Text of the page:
I do have a Tale of the Backyard to tell you, but it has to wait. Today is for other things, like rearranging the ol’ publication schedule and divvying up the day between revisions on Sons of Ymre, an audio proofing (listening as the book is read), revising a combat scene to get it to acceptable zero-draft status, a run, and as much coffee as I can stuff down my word-pipe.

Coffee goes in, gory little stories come out. It’s the circle of life. It’s gonna take a much longer time to finish Cold North‘s trilogy now…but that’s okay. We can wait for good things, and besides, this means it can be told the way it wants to be, without well-meaning interference. So on the bright side, there’s that.

Anyway, as soon as I can, I’ll take a few pictures and tell you all about the Gargoyle’s Body. But that’s (say it with me) another blog post.

Today’s full-up, no more can fit, that’s too many battles, put some battles back.

Over and out.

Rosy Victory

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I moved the roses out of the side yard in very early spring. There just wasn’t enough sun, and besides, well, the graves.1

On the bright side, since a certain neighbor was silly and took out half the cedars along the back fence, what used to be a shade garden now gets much more light, which made it perfect for said roses though it’s doing bad things to the patio put in with so much labor. Win some, lose some.

The ketchup-and-mustard showed its appreciation of the new quarters by blooming first this year. Its presence in our garden is in honor of the Princess’s best friend–they met in middle school, and these are her favorite type of roses. So each time it raises a vibrant flag, a flurry of pictures gets texted. I’m rather proud of this one.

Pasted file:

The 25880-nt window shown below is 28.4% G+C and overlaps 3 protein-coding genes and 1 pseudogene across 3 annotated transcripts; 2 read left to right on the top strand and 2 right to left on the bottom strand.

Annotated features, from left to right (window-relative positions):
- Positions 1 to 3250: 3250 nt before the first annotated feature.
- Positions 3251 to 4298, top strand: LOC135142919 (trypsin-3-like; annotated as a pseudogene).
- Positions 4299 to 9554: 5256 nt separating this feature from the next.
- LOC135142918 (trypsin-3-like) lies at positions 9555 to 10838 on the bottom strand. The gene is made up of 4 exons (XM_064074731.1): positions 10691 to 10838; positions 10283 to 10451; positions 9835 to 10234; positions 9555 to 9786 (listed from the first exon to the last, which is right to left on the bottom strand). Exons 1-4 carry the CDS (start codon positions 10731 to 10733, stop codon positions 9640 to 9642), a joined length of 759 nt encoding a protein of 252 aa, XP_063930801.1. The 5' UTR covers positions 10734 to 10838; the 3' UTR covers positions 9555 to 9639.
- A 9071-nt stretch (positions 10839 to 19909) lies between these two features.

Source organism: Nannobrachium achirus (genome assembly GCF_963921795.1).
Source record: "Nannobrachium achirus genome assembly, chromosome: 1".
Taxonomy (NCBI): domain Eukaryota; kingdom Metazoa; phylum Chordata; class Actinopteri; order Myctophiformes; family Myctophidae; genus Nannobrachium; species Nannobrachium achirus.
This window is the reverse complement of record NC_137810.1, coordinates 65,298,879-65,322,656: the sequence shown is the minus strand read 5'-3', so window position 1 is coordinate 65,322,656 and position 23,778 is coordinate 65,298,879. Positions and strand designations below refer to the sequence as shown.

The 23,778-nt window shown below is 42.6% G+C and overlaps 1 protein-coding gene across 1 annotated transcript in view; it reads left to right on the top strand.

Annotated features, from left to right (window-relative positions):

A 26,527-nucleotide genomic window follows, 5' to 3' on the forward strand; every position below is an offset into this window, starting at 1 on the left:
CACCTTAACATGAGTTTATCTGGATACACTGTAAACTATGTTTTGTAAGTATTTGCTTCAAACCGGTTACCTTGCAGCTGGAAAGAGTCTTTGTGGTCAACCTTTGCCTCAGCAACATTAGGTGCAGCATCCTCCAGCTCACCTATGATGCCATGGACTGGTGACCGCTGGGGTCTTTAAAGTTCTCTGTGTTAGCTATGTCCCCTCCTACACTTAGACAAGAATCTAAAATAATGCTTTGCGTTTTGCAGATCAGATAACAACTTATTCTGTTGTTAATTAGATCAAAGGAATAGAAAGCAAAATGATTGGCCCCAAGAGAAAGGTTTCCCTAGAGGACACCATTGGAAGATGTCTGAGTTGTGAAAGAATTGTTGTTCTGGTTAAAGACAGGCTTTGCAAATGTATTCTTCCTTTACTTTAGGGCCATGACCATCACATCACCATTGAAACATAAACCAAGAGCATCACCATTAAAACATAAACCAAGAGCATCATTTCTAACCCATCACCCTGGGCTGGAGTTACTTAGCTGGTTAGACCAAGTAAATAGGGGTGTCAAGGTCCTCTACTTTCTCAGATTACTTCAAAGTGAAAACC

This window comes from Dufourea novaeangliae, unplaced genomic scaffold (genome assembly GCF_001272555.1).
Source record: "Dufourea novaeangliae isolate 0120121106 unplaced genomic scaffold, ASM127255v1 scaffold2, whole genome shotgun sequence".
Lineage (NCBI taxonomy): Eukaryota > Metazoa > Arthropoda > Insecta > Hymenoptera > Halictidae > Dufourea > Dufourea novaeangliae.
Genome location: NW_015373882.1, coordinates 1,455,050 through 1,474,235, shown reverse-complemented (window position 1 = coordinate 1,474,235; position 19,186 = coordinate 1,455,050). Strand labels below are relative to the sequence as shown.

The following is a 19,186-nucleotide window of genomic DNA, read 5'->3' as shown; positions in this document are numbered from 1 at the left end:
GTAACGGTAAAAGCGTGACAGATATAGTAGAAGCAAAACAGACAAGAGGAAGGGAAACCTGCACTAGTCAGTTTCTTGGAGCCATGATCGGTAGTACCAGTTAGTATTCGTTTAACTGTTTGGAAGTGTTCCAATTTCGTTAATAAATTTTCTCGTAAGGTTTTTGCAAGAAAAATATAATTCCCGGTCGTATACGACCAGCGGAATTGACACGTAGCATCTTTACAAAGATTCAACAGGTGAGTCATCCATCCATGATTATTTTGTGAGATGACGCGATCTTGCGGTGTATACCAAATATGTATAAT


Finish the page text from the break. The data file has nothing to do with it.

I thought some of the roses would give up the ghost during the move, but amazingly, all of them survived. Either they’re far hardier than I thought or my sotto voce pleading “please, please don’t die, you’ll be happier here, I promise,” was effective. Either way, I’m counting it as an unqualified victory.

Happy Friday, dear Readers. I hope your weekend is everything you need it to be, whether quiet or busy, solo or (masked, vaccinated, and) gregarious.

Febrile Hibernation

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Yesterday was just plain awful. The heat crested at 115F–all official according to the weather app, and I think it might have been a little warmer–and all we could do was huddle in the house with the AC and every fan on. Even with that it was uncomfortable and lethargic. I went out several times to fill the birdbath and put some ice water in pans for the backyard fauna, and each time I felt worse after retreating into our air-conditioned haven.

But the birdbath and other water pans were fully utilized by pretty much every backyard denizen, from the crows who used it to bathe and wash ripe cherries to the squirrels who barely even bothered to scamper away when I approached. I was wearing shoes and not yelling, so I guess they figured it was safe enough–and it was too goddamn hot to chase them. I think they understood that much.

It irks me to have lost a whole day’s worth of work, but such is life when enduring climate emergency and pandemic. Not to mention ongoing attempted fascist coup–they’re attempting to do it legally now, repeating history as violent authoritarians always do. *sigh*

We finally watched the marine push come through on the weather app, temperatures dropping swiftly as regular weather reasserted itself. Of course we still kept the house closed and the AC on all night, since it would still be almost-80F at midnight; our power bill will not thank us this month but honestly, nobody in the house cares.